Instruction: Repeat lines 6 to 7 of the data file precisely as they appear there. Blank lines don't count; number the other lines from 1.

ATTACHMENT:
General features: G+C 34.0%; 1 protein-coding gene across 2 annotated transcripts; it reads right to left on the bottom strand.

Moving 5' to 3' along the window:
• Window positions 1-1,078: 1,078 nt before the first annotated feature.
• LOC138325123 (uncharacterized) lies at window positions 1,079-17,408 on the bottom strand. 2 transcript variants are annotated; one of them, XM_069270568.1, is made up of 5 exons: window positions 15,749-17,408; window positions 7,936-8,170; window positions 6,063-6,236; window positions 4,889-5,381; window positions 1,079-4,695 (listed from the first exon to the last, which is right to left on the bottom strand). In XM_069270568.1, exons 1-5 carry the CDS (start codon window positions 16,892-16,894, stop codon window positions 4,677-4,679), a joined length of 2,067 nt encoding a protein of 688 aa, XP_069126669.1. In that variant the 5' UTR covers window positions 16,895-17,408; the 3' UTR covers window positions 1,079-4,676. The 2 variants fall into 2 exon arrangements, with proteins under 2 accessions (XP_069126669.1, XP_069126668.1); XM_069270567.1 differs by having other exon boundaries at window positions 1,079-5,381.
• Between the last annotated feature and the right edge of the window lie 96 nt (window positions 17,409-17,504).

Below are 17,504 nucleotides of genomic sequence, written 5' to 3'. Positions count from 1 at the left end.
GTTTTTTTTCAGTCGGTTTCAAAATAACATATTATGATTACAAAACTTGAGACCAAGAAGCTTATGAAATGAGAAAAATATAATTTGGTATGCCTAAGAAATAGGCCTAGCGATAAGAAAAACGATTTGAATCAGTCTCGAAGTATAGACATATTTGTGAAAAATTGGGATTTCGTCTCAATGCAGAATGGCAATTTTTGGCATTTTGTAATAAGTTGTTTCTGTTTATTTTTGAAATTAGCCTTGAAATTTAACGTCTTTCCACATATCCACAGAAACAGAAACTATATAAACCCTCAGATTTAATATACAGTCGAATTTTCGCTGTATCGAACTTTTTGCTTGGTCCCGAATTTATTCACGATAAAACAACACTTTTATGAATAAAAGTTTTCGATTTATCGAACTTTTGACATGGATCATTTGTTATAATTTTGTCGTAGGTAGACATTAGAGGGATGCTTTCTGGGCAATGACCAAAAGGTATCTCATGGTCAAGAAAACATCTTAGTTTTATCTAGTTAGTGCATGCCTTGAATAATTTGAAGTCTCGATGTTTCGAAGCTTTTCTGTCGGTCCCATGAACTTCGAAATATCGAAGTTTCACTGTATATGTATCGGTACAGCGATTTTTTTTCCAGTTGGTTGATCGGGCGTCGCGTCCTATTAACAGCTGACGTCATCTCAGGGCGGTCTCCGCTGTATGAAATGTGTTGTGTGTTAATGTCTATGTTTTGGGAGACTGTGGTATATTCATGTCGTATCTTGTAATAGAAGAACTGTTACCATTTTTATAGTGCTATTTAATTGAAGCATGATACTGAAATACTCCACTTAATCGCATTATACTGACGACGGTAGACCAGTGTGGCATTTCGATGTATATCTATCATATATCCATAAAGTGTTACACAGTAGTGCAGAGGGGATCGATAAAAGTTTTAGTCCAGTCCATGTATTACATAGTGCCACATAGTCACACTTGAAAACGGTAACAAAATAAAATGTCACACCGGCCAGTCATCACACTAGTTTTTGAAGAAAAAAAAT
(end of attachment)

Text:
Below are 17,504 nucleotides of genomic sequence, written 5' to 3'. Positions count from 1 at the left end.
GTTTTTTTTCAGTCGGTTTCAAAATAACATATTATGATTACAAAACTTGAGACCAAGAAGCTTATGAAATGAGAAAAATATAATTTGGTATGCCTAAGAAATAGGCCTAGCGATAAGAAAAACGATTTGAATCAGTCTCGAAGTATAGACATATTTGTGAAAAATTGGGATTTCGTCTCAATGCAGAATGGCAATTTTTGGCATTTTGTAATAAGTTGTTTCTGTTTATTTTTGAAATTAGCCTTGAAATTTAACGTCTTTCCACATATCCACAGAAACAGAAACTATATAAACCCTCAGATTTAATATACAGTCGAATTTTCGCTGTATCGAACTTTTTGCTTGGTCCCGAATTTATTCACGATAAAACAACACTTTTATGAATAAAAGTTTTCGATTTATCGAACTTTTGACATGGATCATTTGTTATAATTTTGTCGTAGGTAGACATTAGAGGGATGCTTTCTGGGCAATGACCAAAAGGTATCTCATGGTCAAGAAAACATCTTAGTTTTATCTAGTTAGTGCATGCCTTGAATAATTTGAAGTCTCGATGTTTCGAAGCTTTTCTGTCGGTCCCATGAACTTCGAAATATCGAAGTTTCACTGTATATGTATCGGTACAGCGATTTTTTTTCCAGTTGGTTGATCGGGCGTCGCGTCCTATTAACAGCTGACGTCATCTCAGGGCGGTCTCCGCTGTATGAAATGTGTTGTGTGTTAATGTCTATGTTTTGGGAGACTGTGGTATATTCATGTCGTATCTTGTAATAGAAGAACTGTTACCATTTTTATAGTGCTATTTAATTGAAGCATGATACTGAAATACTCCACTTAATCGCATTATACTGACGACGGTAGACCAGTGTGGCATTTCGATGTATATCTATCATATATCCATAAAGTGTTACACAGTAGTGCAGAGGGGATCGATAAAAGTTTTAGTCCAGTCCATGTATTACATAGTGCCACATAGTCACACTTGAAAACGGTAACAAAATAAAATGTCACACCGGCCAGTCATCACACTAGTTTTTGAAGAAAAAAAAT